Trip Advisor Usability Evaluation & Site Redesign

  1. Choose a user type and a scenario among the proposed options
  2. Research specifics of your destination
  3. Benchmark the 3 applications with Usability Heuristics Evaluation with Nielsen’s Principles and select the one that performs the best for your user group
  4. Conduct a 5-second test, design the task flow you want to improve, and observe your interviewees perform the tasks
  5. Find pain points and frictions to define what problem areas you want to improve
  6. Redesign wireframes with your proposed changes and make an interactive prototype

User Type

20–40 y/o (3)

  • A group of 3, 30-something-year-olds that were ecstatic to still be called the “young group”
  • It’s difficult for them to come up with a plan ahead that fits the schedule of all, especially with all the uncertainty with Covid-19
  • They’re looking to have as much fun as possible while also doing some sightseeing as they’re proper grown-ups who can’t go wild every day. Now it takes at least 2 days to recover from any hangover. Balance is key.
  • They want to spoil themselves but also be price conscious as they have mortgages to pay


Our “young group” is planning a trip to the Taj Mahal.

Photo by Shan Elahi on Unsplash


For the next step I performed Usability Heuristics Evaluation with Nielsen Principles.

Nielsen Principles


First I conducted a 5 seconds test. Basically I shared my screen via Zoom with then and showed the home screen for the Trip Advisor app and turned of screen sharing after 5 seconds. Next I asked them these questions:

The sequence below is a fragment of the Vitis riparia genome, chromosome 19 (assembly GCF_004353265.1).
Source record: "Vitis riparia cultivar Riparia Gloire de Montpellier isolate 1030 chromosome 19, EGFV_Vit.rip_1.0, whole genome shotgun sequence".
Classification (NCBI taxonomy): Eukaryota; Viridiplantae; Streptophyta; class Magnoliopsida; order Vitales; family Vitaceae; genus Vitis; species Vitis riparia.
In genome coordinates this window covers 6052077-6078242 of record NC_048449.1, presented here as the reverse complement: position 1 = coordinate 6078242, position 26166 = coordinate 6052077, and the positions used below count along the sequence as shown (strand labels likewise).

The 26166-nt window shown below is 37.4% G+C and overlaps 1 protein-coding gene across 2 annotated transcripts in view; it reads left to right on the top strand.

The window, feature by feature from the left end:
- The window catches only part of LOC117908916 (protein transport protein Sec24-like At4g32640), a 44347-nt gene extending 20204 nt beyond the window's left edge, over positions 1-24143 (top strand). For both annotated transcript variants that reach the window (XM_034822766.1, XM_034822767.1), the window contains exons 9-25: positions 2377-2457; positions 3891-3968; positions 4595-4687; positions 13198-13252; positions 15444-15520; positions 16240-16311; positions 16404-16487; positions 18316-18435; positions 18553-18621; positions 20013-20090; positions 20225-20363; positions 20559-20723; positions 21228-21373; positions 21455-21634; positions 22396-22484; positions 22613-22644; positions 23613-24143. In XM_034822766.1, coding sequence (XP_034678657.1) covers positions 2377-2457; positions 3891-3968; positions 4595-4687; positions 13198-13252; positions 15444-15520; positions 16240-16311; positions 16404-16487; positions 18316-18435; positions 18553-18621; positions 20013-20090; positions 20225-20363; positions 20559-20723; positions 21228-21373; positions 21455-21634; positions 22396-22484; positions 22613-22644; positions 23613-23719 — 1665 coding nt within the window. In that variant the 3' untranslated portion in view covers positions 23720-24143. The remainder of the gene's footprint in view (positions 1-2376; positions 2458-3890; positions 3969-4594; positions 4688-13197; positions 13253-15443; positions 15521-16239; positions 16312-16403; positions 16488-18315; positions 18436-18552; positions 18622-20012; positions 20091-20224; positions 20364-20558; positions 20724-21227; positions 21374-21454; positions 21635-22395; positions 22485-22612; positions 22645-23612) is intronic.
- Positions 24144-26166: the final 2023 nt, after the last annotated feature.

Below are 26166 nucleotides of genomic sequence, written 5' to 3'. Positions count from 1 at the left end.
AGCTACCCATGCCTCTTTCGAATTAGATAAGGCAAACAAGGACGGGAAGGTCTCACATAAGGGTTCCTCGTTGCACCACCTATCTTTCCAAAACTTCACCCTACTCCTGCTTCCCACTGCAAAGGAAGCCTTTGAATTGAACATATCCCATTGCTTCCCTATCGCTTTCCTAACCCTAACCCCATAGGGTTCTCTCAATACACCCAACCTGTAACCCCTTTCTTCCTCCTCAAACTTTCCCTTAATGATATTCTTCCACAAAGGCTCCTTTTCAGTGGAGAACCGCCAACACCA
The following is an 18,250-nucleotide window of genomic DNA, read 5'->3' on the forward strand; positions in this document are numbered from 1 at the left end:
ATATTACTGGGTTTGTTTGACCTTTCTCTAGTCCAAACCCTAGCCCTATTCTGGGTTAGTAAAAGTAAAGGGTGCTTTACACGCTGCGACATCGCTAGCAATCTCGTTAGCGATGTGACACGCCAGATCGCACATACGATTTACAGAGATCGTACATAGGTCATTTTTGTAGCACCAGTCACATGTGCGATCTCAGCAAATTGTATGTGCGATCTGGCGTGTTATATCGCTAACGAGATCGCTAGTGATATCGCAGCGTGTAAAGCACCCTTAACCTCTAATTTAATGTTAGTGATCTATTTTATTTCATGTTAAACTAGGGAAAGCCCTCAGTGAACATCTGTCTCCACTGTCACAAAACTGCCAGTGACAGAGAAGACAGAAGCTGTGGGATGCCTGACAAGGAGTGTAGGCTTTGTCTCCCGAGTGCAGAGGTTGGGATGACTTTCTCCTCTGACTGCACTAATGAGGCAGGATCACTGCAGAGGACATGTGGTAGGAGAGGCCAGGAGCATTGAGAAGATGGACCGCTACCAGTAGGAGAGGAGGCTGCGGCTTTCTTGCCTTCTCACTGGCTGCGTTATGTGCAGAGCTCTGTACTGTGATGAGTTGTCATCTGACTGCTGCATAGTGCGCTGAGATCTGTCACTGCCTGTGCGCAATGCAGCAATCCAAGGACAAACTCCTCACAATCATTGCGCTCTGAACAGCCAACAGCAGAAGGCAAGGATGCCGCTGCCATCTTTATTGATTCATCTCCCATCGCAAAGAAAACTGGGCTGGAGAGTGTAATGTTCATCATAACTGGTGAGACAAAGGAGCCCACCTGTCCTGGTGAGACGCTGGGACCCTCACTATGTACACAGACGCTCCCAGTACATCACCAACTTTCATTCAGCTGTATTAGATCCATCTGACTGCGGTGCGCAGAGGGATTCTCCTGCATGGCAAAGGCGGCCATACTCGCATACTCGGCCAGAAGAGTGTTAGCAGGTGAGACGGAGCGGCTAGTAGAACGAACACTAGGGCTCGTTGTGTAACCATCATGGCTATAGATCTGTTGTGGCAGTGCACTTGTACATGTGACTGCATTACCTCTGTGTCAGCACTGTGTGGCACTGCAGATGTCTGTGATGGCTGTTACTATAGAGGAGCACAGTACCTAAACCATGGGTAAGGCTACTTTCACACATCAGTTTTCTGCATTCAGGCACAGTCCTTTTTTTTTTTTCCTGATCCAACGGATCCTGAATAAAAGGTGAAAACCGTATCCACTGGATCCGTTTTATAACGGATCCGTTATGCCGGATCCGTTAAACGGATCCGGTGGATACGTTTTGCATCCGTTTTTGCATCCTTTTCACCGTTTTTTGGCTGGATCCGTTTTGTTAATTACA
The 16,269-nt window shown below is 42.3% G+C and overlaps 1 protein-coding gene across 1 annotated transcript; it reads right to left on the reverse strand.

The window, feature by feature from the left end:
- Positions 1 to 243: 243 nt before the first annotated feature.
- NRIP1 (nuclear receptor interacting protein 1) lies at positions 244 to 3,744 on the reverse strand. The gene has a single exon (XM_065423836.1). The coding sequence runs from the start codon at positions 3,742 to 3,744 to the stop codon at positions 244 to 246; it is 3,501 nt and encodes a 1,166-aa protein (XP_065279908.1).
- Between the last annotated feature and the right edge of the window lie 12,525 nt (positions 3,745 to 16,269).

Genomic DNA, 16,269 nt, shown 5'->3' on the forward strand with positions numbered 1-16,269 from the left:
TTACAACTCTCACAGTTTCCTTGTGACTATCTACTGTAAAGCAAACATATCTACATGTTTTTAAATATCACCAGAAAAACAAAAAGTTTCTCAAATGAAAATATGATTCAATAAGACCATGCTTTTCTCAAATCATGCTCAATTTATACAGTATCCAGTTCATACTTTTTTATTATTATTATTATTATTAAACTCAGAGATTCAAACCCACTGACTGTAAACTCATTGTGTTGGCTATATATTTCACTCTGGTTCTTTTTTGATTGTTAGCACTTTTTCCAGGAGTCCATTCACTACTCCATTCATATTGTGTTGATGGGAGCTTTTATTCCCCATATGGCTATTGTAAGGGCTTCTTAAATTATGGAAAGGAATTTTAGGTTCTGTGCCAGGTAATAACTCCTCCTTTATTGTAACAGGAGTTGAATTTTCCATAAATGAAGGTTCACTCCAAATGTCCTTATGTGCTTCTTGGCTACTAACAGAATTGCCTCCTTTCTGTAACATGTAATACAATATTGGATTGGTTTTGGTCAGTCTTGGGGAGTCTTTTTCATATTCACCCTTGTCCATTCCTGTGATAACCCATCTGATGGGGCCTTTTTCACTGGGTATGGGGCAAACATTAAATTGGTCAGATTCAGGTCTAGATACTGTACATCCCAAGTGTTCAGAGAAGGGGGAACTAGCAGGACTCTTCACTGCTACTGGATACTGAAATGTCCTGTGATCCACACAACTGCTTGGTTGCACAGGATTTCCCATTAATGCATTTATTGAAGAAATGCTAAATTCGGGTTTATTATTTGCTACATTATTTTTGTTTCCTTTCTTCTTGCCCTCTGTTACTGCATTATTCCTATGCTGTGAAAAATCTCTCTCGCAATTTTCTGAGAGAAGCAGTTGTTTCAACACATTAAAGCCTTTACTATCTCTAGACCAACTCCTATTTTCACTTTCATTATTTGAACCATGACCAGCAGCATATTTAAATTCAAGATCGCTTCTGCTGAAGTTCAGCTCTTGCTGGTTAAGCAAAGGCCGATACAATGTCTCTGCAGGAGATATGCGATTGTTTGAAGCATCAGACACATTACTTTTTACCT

1. What did you see?
  2. What can this tool do for you?
  3. Where would you search for a flight?
  1. Search for a cheap flight from Istanbul to the Delhi in May 2021
  2. Filter the number of stops to 1
  3. Find a hotel for the same dates


1One user had no problem or confusion when working on this task. The other two were also went mostly smoothly until it was time to view the deal otions. They were both confused with the non apparent clickable text that says “View all 7 deals from €443”. They mentioned they were expecting to see a list of deals from different providers but they were directed to one deal. The lack of options looked like an opportunity for app abandonment. They went back to the previous screen and figured it out after some time(there’s a big chance they would exit the app if this wasn’t a usability test).

last two screens of the flight ticket user flow


I believe gathering the insights was the main issue here. We might not need a super creative solution for any of these problems as all of them seem to be low hanging fruits.


Key Takeaway

Keeping in mind that I’m not the user and trying to remain as objective as possible was something I took for granted. Something that seems like a pretty straightforward process to me may cause frictions in some other users, and vice-versa.





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